Horsemeat from overseas: animal welfare and consumer protection at risk
FOR IMMEDIATE RELEASE: Brussels, 8 March, 2021
New video footage proves that horses are systematically abused, mistreated and neglected. Severely injured and sick horses do not receive veterinary care or euthanasia. Downer horses are pulled off the trucks with chains and left to die. In Canadian feedlots, newborn foals still freeze to death at temperatures as low as minus 36° Celsius
Explained Sabrina Gurtner, Project Manager, Animal Welfare Foundation.
Horsemeat imports from overseas have been criticised by international animal welfare organisations for many years. The Animal Welfare Foundation (Germany) and Tierschutzbund Zürich (Switzerland) published their first comprehensive investigation report about horsemeat production in North and South America in 2013.
As a result, all Swiss supermarkets took horsemeat from overseas off their shelves. Several Belgian, Dutch and French retailers followed their example. In 2015, the biggest Swiss meat importer GVFI (Basel) also stopped these imports on the ground that the equines’ traceability is not ensured. Yet, around 17,000 tons of horsemeat from overseas continue to be imported every year to the EU and Switzerland.
An international animal welfare coalition, via a petition which has already gathered nearly 120,000 signatures, is currently calling on the European Commission to immediately suspend the imports of horsemeat from countries where EU requirements on food safety and animal welfare are not respected.
"Since 2015, European importers have been trying to get to grips with the blatant animal welfare violations in their partner slaughterhouses overseas by producing new manuals and arranging on-site visits", added Gurtner. However, the importers' attempts to control the production conditions have been ineffective to this day, as confirmed by recent NGOs investigations and EU audit reports.
The malicious trade and slaughter of horses of unclear origin is causing serious animal welfare issues as well as health- and food safety risks. Horsemeat ends up indistinguishable in processed products, often sold in snackbars and cafetaria's, so consumers may even be unaware of what they are actually eating. Besides, the animal abuse uncovered in the NGO’s documentaries is horrific. There are no excuses for the European Commission to look the other way any longer. The import of horsemeat from overseas has to be immediately stopped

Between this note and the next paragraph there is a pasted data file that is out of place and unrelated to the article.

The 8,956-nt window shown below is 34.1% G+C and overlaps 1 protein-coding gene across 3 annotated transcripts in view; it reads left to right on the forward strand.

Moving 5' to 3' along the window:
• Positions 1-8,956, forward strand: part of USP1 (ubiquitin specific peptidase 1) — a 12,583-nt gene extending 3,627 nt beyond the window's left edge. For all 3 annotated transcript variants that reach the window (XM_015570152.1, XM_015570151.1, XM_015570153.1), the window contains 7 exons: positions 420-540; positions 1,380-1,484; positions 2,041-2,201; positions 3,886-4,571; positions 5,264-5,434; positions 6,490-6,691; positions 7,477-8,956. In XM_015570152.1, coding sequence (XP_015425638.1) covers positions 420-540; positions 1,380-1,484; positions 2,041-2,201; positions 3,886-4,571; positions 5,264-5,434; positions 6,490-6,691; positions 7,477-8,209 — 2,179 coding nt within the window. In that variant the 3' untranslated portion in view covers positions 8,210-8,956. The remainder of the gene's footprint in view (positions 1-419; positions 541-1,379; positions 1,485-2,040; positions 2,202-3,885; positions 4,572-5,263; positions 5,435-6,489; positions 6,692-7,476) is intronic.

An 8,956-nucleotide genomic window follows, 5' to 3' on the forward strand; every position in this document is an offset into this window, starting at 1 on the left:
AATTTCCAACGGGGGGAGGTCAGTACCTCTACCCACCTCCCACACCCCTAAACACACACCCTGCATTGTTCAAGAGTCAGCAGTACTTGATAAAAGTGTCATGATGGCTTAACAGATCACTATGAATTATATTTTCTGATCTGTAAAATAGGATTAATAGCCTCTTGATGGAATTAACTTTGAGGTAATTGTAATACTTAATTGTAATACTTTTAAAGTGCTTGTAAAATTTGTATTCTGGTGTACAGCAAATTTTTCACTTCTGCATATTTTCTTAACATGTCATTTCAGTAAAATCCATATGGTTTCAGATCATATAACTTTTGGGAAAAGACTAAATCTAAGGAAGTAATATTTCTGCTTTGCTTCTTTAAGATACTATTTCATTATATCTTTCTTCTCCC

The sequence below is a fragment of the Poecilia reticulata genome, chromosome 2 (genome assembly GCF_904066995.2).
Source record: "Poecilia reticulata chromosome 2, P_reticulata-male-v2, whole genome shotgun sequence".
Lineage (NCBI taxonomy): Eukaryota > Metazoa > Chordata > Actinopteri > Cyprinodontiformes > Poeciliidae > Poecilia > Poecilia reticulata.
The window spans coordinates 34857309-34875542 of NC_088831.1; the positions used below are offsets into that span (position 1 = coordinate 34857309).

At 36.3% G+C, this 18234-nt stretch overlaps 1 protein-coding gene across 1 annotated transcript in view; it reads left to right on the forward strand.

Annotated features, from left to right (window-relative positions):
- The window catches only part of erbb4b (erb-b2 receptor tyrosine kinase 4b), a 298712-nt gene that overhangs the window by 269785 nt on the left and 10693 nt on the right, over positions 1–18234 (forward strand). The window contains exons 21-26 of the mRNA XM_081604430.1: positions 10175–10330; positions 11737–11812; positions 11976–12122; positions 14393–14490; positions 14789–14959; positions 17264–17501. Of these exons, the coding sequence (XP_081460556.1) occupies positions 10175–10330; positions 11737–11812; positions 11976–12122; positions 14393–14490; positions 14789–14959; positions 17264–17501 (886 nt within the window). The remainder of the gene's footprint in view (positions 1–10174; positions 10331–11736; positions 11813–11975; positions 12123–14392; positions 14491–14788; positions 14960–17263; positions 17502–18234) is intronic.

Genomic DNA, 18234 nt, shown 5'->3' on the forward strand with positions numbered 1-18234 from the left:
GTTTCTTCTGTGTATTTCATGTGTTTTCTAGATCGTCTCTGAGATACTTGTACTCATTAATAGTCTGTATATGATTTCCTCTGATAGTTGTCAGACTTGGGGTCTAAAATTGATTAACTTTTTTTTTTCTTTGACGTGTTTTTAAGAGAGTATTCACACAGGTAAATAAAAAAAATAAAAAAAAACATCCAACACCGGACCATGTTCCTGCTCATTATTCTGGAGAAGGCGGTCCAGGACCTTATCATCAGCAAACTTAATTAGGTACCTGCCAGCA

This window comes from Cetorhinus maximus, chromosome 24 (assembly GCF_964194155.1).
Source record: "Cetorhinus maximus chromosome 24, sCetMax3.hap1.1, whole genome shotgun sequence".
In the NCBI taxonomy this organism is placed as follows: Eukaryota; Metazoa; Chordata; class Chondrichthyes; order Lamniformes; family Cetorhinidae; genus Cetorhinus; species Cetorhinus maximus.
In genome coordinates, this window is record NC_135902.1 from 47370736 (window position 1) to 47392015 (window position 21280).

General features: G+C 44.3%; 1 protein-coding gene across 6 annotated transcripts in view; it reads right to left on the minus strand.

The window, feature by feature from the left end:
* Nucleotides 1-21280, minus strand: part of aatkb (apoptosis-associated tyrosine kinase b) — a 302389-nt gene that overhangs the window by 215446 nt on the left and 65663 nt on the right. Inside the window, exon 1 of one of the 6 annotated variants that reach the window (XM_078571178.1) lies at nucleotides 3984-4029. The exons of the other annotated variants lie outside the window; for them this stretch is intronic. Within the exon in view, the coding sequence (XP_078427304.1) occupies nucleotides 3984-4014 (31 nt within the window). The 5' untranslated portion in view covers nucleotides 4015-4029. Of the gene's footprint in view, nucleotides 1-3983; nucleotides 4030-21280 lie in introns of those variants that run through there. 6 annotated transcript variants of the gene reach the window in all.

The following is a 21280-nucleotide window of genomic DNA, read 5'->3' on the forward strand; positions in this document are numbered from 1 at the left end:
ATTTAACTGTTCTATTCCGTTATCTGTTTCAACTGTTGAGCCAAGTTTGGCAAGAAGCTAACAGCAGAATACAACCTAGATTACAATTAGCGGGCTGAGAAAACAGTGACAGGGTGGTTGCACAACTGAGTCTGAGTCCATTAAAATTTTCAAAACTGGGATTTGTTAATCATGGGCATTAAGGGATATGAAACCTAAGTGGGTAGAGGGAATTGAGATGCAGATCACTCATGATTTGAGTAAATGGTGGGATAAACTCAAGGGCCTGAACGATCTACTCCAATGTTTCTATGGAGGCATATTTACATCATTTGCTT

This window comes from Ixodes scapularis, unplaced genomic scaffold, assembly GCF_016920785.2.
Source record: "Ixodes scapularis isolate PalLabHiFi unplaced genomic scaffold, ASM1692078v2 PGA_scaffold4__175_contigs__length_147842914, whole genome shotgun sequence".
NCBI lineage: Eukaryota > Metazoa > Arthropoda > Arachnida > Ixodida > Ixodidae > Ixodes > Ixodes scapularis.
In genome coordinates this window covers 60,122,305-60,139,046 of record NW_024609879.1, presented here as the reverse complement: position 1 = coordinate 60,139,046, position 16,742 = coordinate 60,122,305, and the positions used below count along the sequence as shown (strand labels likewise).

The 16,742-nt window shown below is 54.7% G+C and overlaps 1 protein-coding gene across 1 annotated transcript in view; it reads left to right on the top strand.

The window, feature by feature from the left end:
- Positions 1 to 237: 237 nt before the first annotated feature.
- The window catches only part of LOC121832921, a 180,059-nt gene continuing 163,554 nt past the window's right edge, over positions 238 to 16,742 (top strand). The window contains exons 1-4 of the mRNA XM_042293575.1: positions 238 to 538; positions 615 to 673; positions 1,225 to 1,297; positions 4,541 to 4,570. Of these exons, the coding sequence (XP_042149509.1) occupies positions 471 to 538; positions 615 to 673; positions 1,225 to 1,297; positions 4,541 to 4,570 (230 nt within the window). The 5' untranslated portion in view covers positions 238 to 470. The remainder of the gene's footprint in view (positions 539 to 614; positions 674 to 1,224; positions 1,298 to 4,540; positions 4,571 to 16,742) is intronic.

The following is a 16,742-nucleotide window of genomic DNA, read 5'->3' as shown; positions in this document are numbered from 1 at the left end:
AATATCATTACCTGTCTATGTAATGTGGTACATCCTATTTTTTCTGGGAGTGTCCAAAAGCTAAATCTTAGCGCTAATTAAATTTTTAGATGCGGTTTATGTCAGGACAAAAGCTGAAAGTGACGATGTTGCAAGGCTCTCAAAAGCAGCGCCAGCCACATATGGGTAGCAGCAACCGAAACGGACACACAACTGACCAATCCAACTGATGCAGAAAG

Commented Anja Hazekamp, MEP (GUE/NGL), President of the Intergroup for the Welfare and Conservation of Animals.
The most recent EC audit reports on horsemeat production in Uruguay (2018) and Argentina (2020) confirm “serious questions about animal welfare at the time of killing” and that “the shortcomings identified in the operation and effectiveness of the control system at these facilities do not allow the CCA (Central Competent Authority, ed) to provide guarantees that they are under adequate control, and thus to provide assurances that they meet relevant EU standards”.
The same EU audit reports also indicate that the audits did not reflect the everyday situation. “The inspections are announced in advance and slaughterhouses and horse dealers have developed a system to mislead the inspectors”, explains Gurtner. Footage recorded by NGOs shows that pens are emptied before the audits, or that sick and injured horses are exchanged with healthy animals.
The EU suspended Mexican horsemeat imports, following issues similar to those that occured in Uruguay, Argentina, Canada or Australia, and it led to a decrease in production and exports. Yet, now we witness an increase of Argentinian horsemeat imports into the EU, so any positive impact has been hindered by the lack of coherence of the EU approach on this dossier. The EU should send a clear message to its trading partners stressing that respecting the rules matters, and suspend imports where requirements are not met. Then, it should use its trade negotiations to incentivise progress and only restore imports if rules are respected
Concluded Reineke Hameleers, CEO, Eurogroup for Animals.
Read the briefing Stable to Fork: EU Horse Meat Imports
Sabrina Gurtner, Project Manager, Animal Welfare Foundation
+41 (0)44 482 04 72
Agnese Marcon, Interim Communications Manager, Eurogroup for Animals
+32 (0) 456 078 038
The Animal Welfare Foundation e.V. (AWF) is an independent, non-profit, and internationally active animal welfare organisation. With our own investigation teams and animal welfare projects, we are committed to improving the lives of so called “farm” animals.Eurogroup for Animals represents 70 animal advocacy organisations in 26 EU Member States, Switzerland, Serbia, Norway, Australia and the USA. Since its inception in 1980, the organisation has succeeded in encouraging the EU to adopt higher legal standards for animal protection. Eurogroup for Animals reflects public opinion through its membership organisations’ affiliations across the Union, and has both the scientific and technical expertise to provide authoritative advice on issues relating to animal welfare.